Abigail Dorn has always felt a strong desire to serve in whatever form that takes, from mission work in other states to assisting at her church, community events and much more.
One day, while watching a video on YouTube, she came across an advertisement for the nonprofit, Charity:Water, about the need for clean water around the world. It broke her heart to see the poverty, desperation and hunger on people’s faces, so the recent high school graduate from Kenyon asked God for guidance on what she has to give and how she could help.
“I wanted to do something about it, I didn’t want to be the kind of person who heard it and moved on with their life,” said Dorn.
She remembers hearing an “impression spoken on her heart” in the form of the single word, art. Over the last six months, Dorn has been hard at work establishing her new nonprofit, Arts With Love. With a deep passion for both people and art, Dorn particularly appreciates how both combine in this new venture.
Essentially, Dorn sells handmade, original design watercolor cards locally and online with 100% of the profits given to five select charities twice a year.
Dorn explains the charities were hand-picked because of their “dependability and commitment to help children and families in need.”
The five charities are:
• Charity:Water — The nonprofit is committed to bringing clean water to individuals across the world who have absolutely no access to this basic resource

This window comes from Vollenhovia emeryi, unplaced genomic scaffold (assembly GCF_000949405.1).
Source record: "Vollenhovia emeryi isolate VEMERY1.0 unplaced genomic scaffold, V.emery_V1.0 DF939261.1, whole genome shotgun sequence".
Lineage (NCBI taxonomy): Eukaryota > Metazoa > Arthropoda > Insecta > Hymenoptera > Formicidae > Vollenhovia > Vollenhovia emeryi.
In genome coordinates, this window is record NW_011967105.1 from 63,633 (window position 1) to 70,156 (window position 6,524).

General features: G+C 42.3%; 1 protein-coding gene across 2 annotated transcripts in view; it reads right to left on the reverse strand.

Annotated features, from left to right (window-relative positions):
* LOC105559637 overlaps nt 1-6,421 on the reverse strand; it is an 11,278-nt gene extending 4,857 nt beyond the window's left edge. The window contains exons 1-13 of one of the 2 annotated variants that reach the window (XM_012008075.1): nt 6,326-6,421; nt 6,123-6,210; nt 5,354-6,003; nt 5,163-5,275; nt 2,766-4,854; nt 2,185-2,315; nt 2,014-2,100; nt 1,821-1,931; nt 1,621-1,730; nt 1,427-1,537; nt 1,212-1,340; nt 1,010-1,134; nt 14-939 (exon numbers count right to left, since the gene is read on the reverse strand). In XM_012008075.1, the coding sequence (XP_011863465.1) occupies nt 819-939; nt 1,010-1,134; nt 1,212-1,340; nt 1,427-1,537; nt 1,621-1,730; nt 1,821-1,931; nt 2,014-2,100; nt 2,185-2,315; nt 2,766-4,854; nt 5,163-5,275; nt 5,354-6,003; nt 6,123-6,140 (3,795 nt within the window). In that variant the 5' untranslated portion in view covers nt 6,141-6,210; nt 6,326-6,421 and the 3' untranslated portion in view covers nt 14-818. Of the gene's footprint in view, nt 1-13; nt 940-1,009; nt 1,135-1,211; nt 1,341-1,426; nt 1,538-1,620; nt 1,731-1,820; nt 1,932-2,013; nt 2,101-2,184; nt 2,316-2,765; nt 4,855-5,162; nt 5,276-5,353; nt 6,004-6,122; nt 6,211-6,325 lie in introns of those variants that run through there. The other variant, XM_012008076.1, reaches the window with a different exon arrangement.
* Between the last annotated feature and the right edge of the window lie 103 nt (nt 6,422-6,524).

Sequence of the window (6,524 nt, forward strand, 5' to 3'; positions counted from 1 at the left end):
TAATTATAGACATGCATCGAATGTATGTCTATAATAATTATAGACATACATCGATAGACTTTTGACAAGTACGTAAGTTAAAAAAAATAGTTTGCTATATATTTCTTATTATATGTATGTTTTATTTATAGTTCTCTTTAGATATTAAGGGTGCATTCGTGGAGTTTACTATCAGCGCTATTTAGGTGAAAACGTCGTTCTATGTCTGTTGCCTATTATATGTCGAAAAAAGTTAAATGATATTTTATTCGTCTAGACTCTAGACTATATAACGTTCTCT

• Free International — The organization works to end human trafficking in the United States
• International Justice Mission works to end human trafficking globally
• Convoy of Hope is a faith-based, nonprofit organization, that helps empower others to live with greater independence and freedom from poverty, disease and hunger
• Compassion International, which is committed to helping children flourish.
Dorn hopes to add more charities to that list in the future.
Though she doesn’t consider herself a business person, as soon as she started creating her nonprofit, she felt the Lord put all of the right people in the right place. She was able to come across connections to help her with various aspects, like social media and tax papers, without even searching for them.
Although the nonprofit is just beginning, Dorn has partnered with several local businesses to sell her cards in their stores, along with her online shop. Fleur de Lis Gallery in Faribault, Carrin Kath LLC in Owatonna, From the Heart Gifts (pop-up shop) in Cannon Falls and Ferndale Market in Cannon Falls are current locations where those interested can find cards. Her cards are coming soon to Area 57 in Wanamingo.